Antiseizure effects of TrkB kinase inhibition
Summary Objective The principal molecular targets of conventional antiseizure drugs consist of ligand-gated and voltage-gated ion channels and proteins subserving synaptic function. Inhibition of the receptor tyrosine kinase TrkB limits epileptogenesis, but its effect on individual seizures is unknown. We sought to determine whether inhibition of TrkB kinase exerts an antiseizure effect. Methods We utilized the kindling model in combination with an inducible conditional knockout of the TrkB gene (Act-CreER TrkB flox/flox mice treated with tamoxifen), and also with a chemical-genetic approach in which mice carry a TrkB kinase with a phenylalanine to alanine substitution of residue 616 (TrkBF616A), which allows inhibition of the kinase by a blood-brain barrier permeable small molecule, 1′-naphthylmethyl-4-amino-1-tert-butyl-3-(p-methylphenyl) pyrazolo[3,4-d]pyrimidine (1NMPP1). Results Following induction of kindling, reduction of TrkB protein levels in Act-CreER TrkBflox/flox mice treated with tamoxifen was associated with reduced severity of behavioral seizures evoked by stimulation. Treatment with 1NMPP1 for 2 weeks following induction of kindling reversibly elevated both focal electrographic and generalized seizure thresholds in TrkBF616A, but not wild-type (WT), mice. In contrast to kindled animals, treatment of naive TrkBF616A mice for 2 weeks had no detectable effect on electrographic seizure threshold (EST). Significance This study provides proof of concept of a novel molecular target for antiseizure drugs, namely the receptor tyrosine kinase TrkB. © 2014 International League Against Epilepsy.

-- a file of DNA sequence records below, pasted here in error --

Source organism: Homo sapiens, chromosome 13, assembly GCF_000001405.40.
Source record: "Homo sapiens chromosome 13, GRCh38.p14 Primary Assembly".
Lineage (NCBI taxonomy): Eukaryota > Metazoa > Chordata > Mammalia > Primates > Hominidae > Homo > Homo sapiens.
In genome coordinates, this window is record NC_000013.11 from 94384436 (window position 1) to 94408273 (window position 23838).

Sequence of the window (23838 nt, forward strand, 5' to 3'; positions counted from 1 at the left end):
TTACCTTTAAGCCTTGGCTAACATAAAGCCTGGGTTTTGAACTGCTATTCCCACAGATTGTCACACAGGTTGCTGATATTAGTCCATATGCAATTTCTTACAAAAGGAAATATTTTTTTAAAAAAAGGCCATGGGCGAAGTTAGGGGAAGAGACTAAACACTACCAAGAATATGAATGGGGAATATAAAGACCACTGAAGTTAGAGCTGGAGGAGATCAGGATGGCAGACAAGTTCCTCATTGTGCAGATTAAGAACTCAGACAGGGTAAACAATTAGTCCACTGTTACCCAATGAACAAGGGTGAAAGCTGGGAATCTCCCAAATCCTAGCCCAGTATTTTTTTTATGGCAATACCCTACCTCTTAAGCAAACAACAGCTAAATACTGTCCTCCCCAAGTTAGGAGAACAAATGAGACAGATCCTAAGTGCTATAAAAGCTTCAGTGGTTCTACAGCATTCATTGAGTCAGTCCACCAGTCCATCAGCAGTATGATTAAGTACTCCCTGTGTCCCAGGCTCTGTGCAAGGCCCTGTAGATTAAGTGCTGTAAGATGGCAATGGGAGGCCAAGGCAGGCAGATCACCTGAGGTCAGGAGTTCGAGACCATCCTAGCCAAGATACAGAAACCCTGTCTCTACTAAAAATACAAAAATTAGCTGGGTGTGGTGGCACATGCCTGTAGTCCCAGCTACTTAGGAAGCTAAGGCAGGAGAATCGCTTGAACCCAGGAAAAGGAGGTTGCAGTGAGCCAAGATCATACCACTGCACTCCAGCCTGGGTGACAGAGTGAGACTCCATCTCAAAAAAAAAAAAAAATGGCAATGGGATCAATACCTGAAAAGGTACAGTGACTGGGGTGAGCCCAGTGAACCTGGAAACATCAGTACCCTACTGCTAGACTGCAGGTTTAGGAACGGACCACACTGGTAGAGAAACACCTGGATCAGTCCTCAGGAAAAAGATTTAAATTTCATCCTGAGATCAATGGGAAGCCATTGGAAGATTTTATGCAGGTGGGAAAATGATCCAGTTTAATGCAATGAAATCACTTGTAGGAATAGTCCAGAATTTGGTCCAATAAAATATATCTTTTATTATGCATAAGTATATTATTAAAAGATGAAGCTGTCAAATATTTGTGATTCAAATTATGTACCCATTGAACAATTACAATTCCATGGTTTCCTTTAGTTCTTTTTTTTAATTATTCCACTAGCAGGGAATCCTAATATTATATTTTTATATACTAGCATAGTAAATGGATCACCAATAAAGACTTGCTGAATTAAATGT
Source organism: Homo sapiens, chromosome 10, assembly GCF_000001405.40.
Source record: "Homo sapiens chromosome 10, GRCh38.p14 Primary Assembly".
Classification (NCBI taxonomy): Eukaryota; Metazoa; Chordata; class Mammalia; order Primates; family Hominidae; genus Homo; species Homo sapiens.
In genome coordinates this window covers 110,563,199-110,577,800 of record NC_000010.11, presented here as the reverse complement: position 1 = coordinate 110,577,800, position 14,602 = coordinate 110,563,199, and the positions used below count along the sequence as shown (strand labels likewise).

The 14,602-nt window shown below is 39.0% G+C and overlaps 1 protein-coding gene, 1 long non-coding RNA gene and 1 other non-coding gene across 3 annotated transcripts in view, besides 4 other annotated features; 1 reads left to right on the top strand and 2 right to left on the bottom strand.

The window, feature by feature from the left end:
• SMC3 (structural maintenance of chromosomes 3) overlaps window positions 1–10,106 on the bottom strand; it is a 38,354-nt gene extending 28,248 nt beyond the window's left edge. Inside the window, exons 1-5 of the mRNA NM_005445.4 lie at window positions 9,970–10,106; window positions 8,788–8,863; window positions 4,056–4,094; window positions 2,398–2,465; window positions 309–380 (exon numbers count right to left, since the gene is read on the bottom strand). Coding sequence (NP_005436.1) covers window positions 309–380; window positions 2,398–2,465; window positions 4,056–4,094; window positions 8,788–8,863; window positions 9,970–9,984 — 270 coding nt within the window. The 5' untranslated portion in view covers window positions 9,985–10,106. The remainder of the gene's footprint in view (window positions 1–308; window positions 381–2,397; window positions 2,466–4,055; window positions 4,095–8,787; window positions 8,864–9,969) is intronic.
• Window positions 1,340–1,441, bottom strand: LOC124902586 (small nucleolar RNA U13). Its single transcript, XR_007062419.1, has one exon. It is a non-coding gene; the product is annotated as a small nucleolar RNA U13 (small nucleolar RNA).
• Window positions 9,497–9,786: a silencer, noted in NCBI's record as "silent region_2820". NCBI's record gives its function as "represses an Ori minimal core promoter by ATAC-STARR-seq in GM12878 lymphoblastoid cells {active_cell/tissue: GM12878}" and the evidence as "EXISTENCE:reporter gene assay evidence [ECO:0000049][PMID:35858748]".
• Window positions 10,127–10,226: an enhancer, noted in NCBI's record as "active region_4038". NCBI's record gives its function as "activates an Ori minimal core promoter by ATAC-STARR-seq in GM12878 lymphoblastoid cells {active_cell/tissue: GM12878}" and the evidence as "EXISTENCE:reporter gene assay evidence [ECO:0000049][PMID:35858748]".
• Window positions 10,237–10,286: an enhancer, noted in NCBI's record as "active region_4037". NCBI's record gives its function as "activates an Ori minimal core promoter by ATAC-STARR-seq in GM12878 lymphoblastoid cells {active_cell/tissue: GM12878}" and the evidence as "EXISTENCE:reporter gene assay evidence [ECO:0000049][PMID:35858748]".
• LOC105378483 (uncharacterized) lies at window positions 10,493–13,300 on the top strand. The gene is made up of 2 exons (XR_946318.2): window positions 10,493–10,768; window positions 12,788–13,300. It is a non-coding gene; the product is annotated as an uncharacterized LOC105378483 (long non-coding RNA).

Liu, G; Kotloski, RJ; McNamara, JO
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